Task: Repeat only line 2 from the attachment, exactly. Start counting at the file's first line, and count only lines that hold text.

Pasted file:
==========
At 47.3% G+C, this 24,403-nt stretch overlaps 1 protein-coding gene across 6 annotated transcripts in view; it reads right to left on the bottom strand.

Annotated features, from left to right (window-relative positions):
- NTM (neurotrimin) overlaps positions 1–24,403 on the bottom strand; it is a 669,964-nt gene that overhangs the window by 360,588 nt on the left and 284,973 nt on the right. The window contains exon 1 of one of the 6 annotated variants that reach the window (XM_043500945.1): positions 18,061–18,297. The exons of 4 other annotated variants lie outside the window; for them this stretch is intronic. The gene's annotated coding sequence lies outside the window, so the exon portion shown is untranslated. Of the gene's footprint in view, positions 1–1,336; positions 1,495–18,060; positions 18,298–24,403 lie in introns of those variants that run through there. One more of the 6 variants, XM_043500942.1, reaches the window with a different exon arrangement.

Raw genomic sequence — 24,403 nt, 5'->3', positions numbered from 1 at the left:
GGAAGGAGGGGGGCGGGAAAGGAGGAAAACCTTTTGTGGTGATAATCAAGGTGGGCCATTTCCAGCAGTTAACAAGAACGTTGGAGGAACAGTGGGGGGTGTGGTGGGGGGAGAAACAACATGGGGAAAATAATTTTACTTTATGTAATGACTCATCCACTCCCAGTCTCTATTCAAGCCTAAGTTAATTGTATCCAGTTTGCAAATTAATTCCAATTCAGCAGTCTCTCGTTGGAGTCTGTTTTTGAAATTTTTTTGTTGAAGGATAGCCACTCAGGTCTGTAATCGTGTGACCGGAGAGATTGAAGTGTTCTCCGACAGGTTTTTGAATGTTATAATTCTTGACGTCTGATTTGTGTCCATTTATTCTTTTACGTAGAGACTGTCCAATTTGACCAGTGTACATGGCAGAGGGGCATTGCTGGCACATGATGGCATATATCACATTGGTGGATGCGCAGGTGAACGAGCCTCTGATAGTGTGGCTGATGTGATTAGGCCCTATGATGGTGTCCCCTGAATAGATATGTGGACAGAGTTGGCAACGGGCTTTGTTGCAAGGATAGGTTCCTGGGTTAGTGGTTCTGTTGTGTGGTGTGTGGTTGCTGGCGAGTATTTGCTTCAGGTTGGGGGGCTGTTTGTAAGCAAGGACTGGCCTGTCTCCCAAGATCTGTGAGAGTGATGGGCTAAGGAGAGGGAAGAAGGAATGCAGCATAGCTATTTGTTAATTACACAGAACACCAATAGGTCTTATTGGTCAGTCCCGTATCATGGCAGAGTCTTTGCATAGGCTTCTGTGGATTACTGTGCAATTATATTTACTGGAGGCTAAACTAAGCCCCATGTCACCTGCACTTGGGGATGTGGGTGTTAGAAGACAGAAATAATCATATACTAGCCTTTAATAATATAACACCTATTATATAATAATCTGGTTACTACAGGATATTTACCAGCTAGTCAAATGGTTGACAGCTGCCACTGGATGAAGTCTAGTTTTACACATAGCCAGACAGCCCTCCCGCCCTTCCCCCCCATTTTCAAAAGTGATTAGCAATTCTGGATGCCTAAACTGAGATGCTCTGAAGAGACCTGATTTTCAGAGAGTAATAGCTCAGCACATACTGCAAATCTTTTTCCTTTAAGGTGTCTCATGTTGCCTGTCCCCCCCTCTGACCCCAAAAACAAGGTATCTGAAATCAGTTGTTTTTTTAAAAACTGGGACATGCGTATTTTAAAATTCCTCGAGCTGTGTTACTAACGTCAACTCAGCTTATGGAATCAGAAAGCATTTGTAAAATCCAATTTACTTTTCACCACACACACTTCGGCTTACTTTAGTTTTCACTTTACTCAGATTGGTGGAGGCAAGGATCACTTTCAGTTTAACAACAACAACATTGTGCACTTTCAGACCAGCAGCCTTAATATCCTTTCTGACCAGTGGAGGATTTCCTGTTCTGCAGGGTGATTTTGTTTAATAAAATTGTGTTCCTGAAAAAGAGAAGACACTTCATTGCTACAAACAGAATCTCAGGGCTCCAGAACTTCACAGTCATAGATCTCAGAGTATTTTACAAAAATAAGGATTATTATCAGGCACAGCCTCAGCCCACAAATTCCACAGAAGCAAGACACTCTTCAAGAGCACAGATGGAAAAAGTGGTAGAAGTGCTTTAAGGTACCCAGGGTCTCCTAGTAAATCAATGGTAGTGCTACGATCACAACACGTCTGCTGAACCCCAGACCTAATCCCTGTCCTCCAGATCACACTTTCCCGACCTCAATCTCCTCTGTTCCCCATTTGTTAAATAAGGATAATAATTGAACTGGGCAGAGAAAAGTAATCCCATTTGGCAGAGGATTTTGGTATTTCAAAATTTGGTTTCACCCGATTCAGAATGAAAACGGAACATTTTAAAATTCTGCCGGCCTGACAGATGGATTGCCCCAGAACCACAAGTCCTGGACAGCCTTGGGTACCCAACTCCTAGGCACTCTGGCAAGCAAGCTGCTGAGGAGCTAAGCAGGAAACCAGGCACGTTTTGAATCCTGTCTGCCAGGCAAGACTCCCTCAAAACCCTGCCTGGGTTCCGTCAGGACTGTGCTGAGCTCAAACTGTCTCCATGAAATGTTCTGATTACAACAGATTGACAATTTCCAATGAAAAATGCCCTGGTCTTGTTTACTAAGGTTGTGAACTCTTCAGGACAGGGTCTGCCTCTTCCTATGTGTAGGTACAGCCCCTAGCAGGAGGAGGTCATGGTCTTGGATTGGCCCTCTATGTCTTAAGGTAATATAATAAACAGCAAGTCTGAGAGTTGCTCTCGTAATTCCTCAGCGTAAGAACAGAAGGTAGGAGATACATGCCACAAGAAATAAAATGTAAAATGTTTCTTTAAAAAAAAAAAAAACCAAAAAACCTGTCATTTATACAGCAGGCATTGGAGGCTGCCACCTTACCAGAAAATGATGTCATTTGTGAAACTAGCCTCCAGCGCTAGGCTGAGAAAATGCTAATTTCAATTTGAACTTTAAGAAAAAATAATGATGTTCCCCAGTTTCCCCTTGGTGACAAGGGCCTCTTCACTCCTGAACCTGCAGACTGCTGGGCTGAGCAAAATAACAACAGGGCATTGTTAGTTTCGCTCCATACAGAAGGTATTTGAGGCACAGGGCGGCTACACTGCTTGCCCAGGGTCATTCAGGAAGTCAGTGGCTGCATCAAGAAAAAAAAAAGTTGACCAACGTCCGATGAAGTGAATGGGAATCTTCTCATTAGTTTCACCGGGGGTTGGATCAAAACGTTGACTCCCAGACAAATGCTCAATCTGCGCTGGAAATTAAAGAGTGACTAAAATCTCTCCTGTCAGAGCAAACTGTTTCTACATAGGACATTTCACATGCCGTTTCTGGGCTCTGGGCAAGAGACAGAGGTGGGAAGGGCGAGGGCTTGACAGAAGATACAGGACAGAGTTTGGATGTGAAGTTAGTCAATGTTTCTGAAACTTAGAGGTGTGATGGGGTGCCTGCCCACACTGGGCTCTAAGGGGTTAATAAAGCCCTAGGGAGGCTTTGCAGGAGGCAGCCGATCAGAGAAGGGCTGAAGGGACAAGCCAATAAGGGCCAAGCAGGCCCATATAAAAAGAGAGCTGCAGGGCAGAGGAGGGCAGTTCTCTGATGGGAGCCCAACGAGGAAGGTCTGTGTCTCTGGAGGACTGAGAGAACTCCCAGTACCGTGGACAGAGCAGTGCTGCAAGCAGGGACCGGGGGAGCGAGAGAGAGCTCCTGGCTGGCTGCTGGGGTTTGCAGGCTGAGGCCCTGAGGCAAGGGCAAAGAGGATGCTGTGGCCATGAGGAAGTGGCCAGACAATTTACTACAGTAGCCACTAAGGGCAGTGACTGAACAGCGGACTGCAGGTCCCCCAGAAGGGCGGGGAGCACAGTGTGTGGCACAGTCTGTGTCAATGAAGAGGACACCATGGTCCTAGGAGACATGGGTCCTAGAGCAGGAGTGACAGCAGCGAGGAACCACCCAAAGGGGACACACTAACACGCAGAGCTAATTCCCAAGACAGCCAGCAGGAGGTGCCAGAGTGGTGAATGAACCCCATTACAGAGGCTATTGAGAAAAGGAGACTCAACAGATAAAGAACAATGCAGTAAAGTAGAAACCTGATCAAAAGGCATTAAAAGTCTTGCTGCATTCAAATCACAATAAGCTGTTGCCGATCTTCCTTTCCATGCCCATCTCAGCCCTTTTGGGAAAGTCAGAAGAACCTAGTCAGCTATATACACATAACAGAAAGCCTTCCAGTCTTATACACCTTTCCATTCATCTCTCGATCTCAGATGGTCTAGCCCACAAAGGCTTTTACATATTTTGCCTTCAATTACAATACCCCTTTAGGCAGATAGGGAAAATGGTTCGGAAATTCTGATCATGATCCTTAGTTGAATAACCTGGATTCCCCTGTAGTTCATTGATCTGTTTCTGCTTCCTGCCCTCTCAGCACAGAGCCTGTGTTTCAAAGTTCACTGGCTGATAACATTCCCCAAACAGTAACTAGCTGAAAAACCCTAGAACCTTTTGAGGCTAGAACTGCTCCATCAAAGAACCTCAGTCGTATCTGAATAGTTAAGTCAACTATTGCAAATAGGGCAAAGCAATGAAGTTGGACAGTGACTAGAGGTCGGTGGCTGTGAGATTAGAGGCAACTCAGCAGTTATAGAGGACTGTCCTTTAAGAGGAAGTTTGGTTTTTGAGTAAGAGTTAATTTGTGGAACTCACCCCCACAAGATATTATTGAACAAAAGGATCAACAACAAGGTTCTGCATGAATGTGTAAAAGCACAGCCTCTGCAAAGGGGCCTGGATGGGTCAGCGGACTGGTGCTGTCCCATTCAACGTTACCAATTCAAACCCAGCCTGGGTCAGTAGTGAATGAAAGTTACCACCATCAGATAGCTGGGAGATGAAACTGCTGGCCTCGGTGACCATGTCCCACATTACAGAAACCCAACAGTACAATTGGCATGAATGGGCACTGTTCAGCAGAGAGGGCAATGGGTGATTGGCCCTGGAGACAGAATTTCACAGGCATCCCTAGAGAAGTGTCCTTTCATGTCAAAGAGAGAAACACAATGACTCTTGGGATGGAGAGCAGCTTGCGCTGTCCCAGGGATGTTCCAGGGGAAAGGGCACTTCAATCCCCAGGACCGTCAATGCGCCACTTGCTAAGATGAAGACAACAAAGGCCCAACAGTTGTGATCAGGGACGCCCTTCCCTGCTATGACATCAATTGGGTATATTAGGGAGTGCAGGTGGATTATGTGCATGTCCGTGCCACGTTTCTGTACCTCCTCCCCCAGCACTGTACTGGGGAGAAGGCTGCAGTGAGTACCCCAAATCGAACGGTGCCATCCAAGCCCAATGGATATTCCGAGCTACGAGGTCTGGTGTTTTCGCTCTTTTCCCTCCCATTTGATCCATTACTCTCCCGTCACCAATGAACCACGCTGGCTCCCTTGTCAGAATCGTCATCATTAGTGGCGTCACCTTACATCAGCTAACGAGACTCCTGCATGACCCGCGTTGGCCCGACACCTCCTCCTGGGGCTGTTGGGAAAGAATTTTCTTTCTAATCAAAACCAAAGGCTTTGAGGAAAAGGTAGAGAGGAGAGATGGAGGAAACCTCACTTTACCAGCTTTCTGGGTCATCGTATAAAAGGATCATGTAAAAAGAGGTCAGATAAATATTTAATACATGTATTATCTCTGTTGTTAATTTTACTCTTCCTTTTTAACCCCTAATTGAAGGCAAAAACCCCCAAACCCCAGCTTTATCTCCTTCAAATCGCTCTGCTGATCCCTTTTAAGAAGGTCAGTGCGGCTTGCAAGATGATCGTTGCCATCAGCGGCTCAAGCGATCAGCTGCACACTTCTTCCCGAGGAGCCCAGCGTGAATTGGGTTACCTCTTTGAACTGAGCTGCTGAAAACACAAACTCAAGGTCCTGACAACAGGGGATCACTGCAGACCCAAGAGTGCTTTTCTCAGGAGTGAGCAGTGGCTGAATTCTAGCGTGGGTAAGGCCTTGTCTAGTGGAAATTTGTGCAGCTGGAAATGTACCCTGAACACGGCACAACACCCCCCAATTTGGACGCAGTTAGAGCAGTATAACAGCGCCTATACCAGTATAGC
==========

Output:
Annotated features, from left to right (window-relative positions):